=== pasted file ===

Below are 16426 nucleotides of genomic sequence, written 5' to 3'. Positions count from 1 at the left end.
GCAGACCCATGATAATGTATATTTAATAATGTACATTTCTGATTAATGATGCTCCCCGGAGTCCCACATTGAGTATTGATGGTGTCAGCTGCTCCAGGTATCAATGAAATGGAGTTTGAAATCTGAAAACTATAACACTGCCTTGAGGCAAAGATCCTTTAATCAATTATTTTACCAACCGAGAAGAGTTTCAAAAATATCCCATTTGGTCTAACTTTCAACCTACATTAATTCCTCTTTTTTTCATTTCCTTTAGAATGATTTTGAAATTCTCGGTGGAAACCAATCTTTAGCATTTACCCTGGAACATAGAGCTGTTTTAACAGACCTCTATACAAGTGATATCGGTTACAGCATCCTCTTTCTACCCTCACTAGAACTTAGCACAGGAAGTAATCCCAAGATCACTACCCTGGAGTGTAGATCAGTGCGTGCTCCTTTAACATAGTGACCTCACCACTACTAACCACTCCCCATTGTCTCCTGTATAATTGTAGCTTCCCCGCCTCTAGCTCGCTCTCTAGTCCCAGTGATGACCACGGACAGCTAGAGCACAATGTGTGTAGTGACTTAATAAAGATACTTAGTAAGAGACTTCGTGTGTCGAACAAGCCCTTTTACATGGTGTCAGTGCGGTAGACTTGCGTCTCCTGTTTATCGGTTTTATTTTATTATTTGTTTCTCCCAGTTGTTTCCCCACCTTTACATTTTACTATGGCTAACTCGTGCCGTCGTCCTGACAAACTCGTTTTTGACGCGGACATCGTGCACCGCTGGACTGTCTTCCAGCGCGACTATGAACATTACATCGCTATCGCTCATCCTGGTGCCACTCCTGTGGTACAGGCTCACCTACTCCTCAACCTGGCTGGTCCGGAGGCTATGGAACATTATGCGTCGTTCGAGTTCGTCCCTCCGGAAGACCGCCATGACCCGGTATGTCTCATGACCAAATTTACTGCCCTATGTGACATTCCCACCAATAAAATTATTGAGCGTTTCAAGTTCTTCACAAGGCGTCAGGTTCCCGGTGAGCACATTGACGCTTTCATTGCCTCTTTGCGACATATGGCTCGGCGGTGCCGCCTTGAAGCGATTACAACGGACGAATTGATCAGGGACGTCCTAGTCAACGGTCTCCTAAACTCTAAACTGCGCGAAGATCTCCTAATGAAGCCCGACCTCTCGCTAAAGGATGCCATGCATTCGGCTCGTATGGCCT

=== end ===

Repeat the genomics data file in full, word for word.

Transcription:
Below are 16426 nucleotides of genomic sequence, written 5' to 3'. Positions count from 1 at the left end.
GCAGACCCATGATAATGTATATTTAATAATGTACATTTCTGATTAATGATGCTCCCCGGAGTCCCACATTGAGTATTGATGGTGTCAGCTGCTCCAGGTATCAATGAAATGGAGTTTGAAATCTGAAAACTATAACACTGCCTTGAGGCAAAGATCCTTTAATCAATTATTTTACCAACCGAGAAGAGTTTCAAAAATATCCCATTTGGTCTAACTTTCAACCTACATTAATTCCTCTTTTTTTCATTTCCTTTAGAATGATTTTGAAATTCTCGGTGGAAACCAATCTTTAGCATTTACCCTGGAACATAGAGCTGTTTTAACAGACCTCTATACAAGTGATATCGGTTACAGCATCCTCTTTCTACCCTCACTAGAACTTAGCACAGGAAGTAATCCCAAGATCACTACCCTGGAGTGTAGATCAGTGCGTGCTCCTTTAACATAGTGACCTCACCACTACTAACCACTCCCCATTGTCTCCTGTATAATTGTAGCTTCCCCGCCTCTAGCTCGCTCTCTAGTCCCAGTGATGACCACGGACAGCTAGAGCACAATGTGTGTAGTGACTTAATAAAGATACTTAGTAAGAGACTTCGTGTGTCGAACAAGCCCTTTTACATGGTGTCAGTGCGGTAGACTTGCGTCTCCTGTTTATCGGTTTTATTTTATTATTTGTTTCTCCCAGTTGTTTCCCCACCTTTACATTTTACTATGGCTAACTCGTGCCGTCGTCCTGACAAACTCGTTTTTGACGCGGACATCGTGCACCGCTGGACTGTCTTCCAGCGCGACTATGAACATTACATCGCTATCGCTCATCCTGGTGCCACTCCTGTGGTACAGGCTCACCTACTCCTCAACCTGGCTGGTCCGGAGGCTATGGAACATTATGCGTCGTTCGAGTTCGTCCCTCCGGAAGACCGCCATGACCCGGTATGTCTCATGACCAAATTTACTGCCCTATGTGACATTCCCACCAATAAAATTATTGAGCGTTTCAAGTTCTTCACAAGGCGTCAGGTTCCCGGTGAGCACATTGACGCTTTCATTGCCTCTTTGCGACATATGGCTCGGCGGTGCCGCCTTGAAGCGATTACAACGGACGAATTGATCAGGGACGTCCTAGTCAACGGTCTCCTAAACTCTAAACTGCGCGAAGATCTCCTAATGAAGCCCGACCTCTCGCTAAAGGATGCCATGCATTCGGCTCGTATGGCCT